2016 is an important year for preservationists, as the United States observes several milestone anniversaries. The Antiquities Act commemorates its 110th birthday, the National Park Service observes its centennial and the National Historic Preservation Act celebrates a half-century. But do old places still matter?

Yes, according to the National Trust for Historic Preservation. Several years ago, the organization launched a national campaign titled “This Place Matters” to bring awareness to historic places that matter.

One person saving old places is Avra Jain. At a recent event hosted by the Historic Preservation Association of Coral Gables, Jain noted that “historic preservation is magical” and economically rewarding. Jain is a respected developer and a pioneer in the rebirth of Miami’s MiMo District. Her purchase and subsequent renovation of the Vagabond Hotel sparked a new interest in Miami Modern architecture. After that, she acquired the historic Miami River Inn in 2015. Made up of a cluster of buildings, the hotel faces the Miami River. The oldest of the structures was built in 1906—110 years ago. The 1.5-acre property has been a boarding house and a hostel and is considered the city’s longest-operating hotel. Today, it runs as a “co-living” property—bedroom suites with common areas such as kitchens—that’s been fully renovated and historically preserved, down to the original windows and floors.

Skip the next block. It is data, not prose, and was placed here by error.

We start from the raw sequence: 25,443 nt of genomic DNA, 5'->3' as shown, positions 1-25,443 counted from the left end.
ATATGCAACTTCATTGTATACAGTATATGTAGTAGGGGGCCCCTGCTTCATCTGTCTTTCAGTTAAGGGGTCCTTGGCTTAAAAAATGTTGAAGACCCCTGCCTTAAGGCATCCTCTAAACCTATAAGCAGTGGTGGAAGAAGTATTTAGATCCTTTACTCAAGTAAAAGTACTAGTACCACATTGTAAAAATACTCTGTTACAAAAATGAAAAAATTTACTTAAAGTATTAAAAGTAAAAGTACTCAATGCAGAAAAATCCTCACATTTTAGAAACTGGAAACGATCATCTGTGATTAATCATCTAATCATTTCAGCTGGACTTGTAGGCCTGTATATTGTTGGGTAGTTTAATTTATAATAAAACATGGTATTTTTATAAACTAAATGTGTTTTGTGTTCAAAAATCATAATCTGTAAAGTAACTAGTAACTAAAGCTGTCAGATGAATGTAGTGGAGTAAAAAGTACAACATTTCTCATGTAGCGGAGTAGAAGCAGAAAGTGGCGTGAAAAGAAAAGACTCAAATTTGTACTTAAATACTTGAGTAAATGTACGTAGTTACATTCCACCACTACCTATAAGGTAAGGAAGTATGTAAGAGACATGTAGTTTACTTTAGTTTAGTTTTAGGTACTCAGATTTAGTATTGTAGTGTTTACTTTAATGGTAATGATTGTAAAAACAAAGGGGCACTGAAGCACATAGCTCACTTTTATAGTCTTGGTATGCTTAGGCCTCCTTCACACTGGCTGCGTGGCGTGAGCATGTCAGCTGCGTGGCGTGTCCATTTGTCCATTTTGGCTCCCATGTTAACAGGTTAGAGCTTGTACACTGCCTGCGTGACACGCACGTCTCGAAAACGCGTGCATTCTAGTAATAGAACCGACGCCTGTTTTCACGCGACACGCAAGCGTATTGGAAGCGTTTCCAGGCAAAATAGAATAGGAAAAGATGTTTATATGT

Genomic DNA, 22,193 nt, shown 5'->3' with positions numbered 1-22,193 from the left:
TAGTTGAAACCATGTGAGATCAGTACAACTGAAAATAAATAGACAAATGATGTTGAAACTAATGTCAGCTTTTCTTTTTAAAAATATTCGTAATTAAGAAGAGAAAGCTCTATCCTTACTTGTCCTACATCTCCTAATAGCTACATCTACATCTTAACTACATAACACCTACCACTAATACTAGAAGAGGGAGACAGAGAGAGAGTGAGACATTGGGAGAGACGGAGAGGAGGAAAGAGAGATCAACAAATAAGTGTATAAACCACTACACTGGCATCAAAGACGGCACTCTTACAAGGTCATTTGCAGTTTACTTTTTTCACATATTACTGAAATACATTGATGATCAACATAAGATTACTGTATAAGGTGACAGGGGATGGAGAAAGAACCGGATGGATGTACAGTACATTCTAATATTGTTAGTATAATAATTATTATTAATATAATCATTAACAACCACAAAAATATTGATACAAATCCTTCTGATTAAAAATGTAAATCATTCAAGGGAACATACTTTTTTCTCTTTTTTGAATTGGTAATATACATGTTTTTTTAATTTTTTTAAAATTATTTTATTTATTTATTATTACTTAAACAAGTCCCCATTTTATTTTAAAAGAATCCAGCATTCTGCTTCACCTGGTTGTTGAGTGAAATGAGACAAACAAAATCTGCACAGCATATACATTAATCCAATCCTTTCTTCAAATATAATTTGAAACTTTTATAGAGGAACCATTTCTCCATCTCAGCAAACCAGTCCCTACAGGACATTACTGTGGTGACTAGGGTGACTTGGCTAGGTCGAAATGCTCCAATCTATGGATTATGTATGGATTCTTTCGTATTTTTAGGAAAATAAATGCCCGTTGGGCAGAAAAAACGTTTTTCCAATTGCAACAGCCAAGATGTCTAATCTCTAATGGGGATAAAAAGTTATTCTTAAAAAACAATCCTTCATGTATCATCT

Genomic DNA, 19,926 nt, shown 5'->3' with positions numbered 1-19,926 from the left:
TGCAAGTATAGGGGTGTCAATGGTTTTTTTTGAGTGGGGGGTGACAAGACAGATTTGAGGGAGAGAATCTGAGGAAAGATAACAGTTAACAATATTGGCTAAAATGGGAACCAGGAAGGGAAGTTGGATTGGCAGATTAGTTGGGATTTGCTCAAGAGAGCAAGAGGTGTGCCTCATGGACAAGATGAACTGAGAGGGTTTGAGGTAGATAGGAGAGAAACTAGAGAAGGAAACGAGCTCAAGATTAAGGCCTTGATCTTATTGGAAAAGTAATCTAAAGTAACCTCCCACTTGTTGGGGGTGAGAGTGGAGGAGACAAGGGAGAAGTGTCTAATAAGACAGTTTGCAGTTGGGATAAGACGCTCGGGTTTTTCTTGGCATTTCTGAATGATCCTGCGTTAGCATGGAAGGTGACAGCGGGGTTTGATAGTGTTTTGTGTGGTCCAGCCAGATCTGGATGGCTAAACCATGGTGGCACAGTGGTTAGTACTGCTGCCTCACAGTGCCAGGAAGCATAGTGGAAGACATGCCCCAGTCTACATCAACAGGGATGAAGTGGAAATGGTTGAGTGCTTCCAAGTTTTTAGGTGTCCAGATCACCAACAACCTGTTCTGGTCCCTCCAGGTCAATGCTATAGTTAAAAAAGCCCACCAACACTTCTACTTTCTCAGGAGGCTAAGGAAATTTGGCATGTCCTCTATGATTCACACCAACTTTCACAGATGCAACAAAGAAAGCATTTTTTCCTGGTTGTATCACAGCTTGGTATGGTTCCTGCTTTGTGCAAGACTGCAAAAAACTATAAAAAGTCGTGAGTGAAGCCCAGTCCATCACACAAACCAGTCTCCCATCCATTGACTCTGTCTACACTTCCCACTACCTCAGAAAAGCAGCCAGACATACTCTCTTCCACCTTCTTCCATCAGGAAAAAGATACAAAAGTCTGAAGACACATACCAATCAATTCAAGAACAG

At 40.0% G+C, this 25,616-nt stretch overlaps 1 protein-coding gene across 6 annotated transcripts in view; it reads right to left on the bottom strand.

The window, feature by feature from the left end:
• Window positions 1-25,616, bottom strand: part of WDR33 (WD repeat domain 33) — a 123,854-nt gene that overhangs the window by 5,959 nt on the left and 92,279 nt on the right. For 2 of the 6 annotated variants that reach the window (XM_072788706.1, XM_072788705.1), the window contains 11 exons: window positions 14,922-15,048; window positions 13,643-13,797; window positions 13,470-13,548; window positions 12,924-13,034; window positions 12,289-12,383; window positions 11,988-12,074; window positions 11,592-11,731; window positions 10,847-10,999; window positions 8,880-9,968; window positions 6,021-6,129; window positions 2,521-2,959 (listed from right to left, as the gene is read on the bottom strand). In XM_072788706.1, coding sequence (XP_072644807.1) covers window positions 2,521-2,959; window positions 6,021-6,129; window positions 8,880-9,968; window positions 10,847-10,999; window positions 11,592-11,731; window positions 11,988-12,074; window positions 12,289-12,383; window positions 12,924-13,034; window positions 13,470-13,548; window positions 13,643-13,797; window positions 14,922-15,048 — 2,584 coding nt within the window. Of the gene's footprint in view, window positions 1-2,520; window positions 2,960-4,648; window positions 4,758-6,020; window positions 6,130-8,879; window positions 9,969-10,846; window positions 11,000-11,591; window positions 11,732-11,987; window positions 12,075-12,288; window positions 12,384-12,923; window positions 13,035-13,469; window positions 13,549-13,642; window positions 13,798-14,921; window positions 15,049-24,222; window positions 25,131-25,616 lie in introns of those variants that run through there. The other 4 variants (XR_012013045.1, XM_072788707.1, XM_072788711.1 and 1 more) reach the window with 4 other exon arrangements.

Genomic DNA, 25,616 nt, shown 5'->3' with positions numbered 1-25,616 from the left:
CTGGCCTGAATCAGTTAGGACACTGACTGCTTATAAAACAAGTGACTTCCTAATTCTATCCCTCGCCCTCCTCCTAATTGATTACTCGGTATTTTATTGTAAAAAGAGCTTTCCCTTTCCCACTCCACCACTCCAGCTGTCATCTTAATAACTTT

The late 19th century opened dialogue about the importance of preserving our country’s cultural patrimony and set the stage for the creation of preservation laws that protect our “old” places and historical landmarks.

In 1906, President Theodore Roosevelt signed the Antiquities Act, allowing presidents to declare a piece of land a national monument. In 1916, the Department of the Interior established the National Park Service, the nation’s first agency to regulate and manage public space, including the national monuments. In October 1966, the National Historic Preservation Act became law, putting preservation on the national stage. It protects historic and archeological properties and sites. The act also led to creation of the National Register of Historic Places.

Closer to home, Pinecrest, Coral Gables and other communities are also marking their own historical anniversaries. Pinecrest Gardens received historic designation in 2011 when the Park Service added it to the National Register. In Coral Gables, home to many landmarks and historic districts, the Biltmore Hotel celebrates its 20th anniversary as a National Historic Landmark—an elite title offered to only 3 percent of all historic structures. The city of Miami, celebrating its 120th anniversary, is installing eight new Florida historical markers throughout Coconut Grove, including the Coconut Grove Playhouse, the community library and the Woman’s Club of Coconut Grove (formerly known as the Housekeepers Club). Tropical Park, one of the earliest horseracing tracks, also will get a marker.

Old places do matter. Protect them. Preserve them. Celebrate them.

Karelia Martinez Carbonell is president of the nonprofit Historic Preservation Association of Coral Gables, celebrating its 25th anniversary. For information, visit historiccoralgables.org.